A Surprising New Sign Language.

Julie Sedivy of the University of Calgary (previously cited at LH here) has a post with the hyperbolic, but apparently not actually deceptive, title “The Unusual Language That Linguists Thought Couldn’t Exist”:

Languages, like human bodies, come in a variety of shapes—but only to a point. Just as people don’t sprout multiple heads, languages tend to veer away from certain forms that might spring from an imaginative mind. For example, one core property of human languages is known as duality of patterning: meaningful linguistic units (such as words) break down into smaller meaningless units (sounds), so that the words sap, pass, and asp involve different combinations of the same sounds, even though their meanings are completely unrelated.

It’s not hard to imagine that things could have been otherwise. In principle, we could have a language in which sounds relate holistically to their meanings—a high-pitched yowl might mean “finger,” a guttural purr might mean “dark,” a yodel might mean “broccoli,” and so on. But there are stark advantages to duality of patterning. Try inventing a lexicon of tens of thousands of distinct noises, all of which are easily distinguished, and you will probably find yourself wishing you could simply re-use a few snippets of sound in varying arrangements.

What to make, then, of the recent discovery of a language whose words are not made from smaller, meaningless units? Al-Sayyid Bedouin Sign Language (ABSL) is a new sign language emerging in a village with high rates of inherited deafness in Israel’s Negev Desert. According to a report led by Wendy Sandler of the University of Haifa, words in this language correspond to holistic gestures, much like the imaginary sound-based language described above, even though ABSL has a sizable vocabulary.

To linguists, this is akin to finding a planet on which matter is made up of molecules that don’t decompose into atoms. ABSL contrasts sharply with other sign languages like American Sign Language (ASL), which creates words by re-combining a small collection of gestural elements such as hand shapes, movements, and hand positions.

There is more, including a video, at the link; I have no idea how accurate the description of the language is, but it certainly sounds interesting. Thanks, David!


  1. I think the comments under the article give the right kind of nuance. It’s not as a big a deal as the title makes it sound. In fact, it is precisely the kind of language linguists thought could have existed in the early stages of the evolution of language (not that different from various other non-auditory symbolic systems). It is a really inteteresting case study but not one that really challenges any of the standing orthododoxies.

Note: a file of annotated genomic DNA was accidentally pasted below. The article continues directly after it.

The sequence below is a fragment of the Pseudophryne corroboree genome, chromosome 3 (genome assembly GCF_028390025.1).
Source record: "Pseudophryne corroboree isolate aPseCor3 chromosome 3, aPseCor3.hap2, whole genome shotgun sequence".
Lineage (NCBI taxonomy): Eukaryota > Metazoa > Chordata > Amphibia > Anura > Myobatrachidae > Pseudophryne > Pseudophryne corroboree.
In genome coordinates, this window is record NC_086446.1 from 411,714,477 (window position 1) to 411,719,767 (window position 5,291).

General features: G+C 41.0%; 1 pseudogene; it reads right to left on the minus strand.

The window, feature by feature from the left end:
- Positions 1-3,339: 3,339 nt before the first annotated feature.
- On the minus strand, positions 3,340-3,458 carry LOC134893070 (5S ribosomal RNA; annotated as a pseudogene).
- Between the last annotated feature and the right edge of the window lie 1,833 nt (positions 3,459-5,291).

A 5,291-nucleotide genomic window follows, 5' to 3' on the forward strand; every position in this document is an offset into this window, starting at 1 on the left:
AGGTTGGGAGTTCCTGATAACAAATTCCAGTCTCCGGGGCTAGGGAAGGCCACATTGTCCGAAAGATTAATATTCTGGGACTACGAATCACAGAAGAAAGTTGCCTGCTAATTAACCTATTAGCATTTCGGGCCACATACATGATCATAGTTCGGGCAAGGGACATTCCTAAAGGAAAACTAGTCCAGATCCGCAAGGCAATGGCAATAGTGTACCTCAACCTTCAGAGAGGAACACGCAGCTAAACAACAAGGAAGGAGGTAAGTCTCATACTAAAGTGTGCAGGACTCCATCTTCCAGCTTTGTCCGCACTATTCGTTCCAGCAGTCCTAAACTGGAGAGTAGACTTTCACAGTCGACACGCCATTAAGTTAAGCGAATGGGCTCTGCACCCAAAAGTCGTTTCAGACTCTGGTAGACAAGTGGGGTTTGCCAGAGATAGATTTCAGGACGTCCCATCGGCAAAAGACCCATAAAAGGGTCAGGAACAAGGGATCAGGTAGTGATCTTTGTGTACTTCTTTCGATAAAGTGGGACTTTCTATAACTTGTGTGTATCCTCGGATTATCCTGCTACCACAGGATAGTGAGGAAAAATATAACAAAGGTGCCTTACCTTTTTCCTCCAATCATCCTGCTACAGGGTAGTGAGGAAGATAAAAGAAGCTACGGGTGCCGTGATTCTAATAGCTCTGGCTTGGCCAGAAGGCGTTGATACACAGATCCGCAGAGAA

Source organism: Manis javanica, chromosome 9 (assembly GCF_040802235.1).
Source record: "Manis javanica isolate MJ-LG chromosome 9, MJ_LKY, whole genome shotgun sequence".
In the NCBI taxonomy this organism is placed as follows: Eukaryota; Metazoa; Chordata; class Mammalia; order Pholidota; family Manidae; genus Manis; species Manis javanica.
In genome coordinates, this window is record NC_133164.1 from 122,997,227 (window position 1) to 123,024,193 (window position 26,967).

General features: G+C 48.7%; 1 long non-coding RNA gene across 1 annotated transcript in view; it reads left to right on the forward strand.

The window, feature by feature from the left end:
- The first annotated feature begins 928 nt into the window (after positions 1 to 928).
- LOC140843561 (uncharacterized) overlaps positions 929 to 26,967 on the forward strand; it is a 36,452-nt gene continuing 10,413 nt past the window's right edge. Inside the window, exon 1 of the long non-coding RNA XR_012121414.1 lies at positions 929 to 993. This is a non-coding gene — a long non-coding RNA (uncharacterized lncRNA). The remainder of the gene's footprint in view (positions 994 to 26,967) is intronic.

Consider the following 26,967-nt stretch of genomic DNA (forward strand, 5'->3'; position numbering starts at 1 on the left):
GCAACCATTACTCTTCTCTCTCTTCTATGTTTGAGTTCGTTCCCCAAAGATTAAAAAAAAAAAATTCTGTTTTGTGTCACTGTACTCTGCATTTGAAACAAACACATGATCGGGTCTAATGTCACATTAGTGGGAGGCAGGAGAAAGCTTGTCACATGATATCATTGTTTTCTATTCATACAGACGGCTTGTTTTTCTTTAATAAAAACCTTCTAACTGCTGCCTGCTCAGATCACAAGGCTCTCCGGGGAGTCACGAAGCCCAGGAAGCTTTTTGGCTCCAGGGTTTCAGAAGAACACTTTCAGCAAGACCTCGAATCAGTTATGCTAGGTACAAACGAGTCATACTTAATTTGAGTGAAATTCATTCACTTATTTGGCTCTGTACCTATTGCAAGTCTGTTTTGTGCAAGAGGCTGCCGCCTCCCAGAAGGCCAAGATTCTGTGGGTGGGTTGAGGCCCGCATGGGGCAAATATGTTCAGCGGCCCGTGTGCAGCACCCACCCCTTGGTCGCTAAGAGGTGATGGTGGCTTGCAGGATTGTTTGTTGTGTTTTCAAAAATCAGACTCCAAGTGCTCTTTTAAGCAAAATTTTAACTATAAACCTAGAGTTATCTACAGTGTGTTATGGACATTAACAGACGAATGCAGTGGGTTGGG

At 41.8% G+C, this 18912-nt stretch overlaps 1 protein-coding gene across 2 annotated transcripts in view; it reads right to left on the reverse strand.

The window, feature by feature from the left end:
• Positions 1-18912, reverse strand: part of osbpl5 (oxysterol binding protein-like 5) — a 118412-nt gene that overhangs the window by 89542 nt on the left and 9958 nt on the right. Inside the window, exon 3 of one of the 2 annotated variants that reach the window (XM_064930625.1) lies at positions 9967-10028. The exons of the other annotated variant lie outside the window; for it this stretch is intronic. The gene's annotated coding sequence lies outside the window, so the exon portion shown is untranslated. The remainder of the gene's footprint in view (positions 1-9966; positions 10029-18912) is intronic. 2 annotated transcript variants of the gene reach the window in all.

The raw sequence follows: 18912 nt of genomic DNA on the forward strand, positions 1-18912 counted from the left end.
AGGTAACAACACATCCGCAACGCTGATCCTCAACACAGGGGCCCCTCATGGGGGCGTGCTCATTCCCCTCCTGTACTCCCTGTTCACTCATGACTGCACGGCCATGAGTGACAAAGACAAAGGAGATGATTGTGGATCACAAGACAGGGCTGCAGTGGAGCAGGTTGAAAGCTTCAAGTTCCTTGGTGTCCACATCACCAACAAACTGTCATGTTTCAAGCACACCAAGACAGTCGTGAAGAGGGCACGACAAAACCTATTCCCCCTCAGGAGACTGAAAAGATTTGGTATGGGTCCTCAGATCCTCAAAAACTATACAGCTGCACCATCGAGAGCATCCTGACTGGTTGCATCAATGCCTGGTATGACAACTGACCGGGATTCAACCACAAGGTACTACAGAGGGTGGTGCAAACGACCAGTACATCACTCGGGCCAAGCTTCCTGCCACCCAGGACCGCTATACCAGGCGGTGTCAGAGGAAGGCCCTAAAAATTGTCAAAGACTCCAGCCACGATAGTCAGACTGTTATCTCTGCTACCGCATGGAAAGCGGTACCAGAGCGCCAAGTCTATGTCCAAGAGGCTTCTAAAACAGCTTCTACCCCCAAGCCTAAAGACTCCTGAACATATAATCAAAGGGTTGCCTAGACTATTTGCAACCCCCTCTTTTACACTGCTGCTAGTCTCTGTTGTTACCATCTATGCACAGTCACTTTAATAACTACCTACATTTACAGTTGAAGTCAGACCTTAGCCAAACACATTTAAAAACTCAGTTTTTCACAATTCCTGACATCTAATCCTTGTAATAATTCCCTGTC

Things like not finding minimal pairs in “150 words of elicited vocabulary (in this study and Israel’s study)—hundreds of elicited sentences, and numerous narratives and conversation” make me think that this study is not the last or the definitive word on this issue, either.

    The language does not seem to be that different from a pre-radical version of the Chinese script. But it also seems that it is going in a predictable direction: “in third generation signers with a deaf parent, certain indications that the signs are losing iconicity and gaining articulatory regularity have caught our eye.”

    So having read both the reporting and the original article, I think that on balance the reporting is irresponsibly sensationalist and does more harm than good to the public awareness of linguistic issues. There many more common myths this story could help undermine (such as that you need minimum complexity for complex human communication or linguistic sophistication to develop a new language). I doubt anyone cares about the future of the double articulation axiom.

  2. Thanks for that informed explanation; I’m afraid I’ve assimilated the internet command “Never read the comments” to a perhaps excessive degree, so I didn’t even scroll down.

  3. It is interesting that it is apparently easier to learn and process different patterns of a limited set of sounds than to multiply the number of meaningful sounds.

    Also, I wonder if sign language can be equated to spoken language, or used to generalize about language. Are sounds and gestures the same in brain processing?

  4. In addition, this is nothing new: ABSL was already being discussed in Evans and Levinson 2009, linked here earlier. And it’s clear that at that point, Pinker & Jackendoff in their response (p. 37) were taking the principle of duality of patterning very seriously indeed: it certainly was a “standing orthodoxy” six years ago at least.

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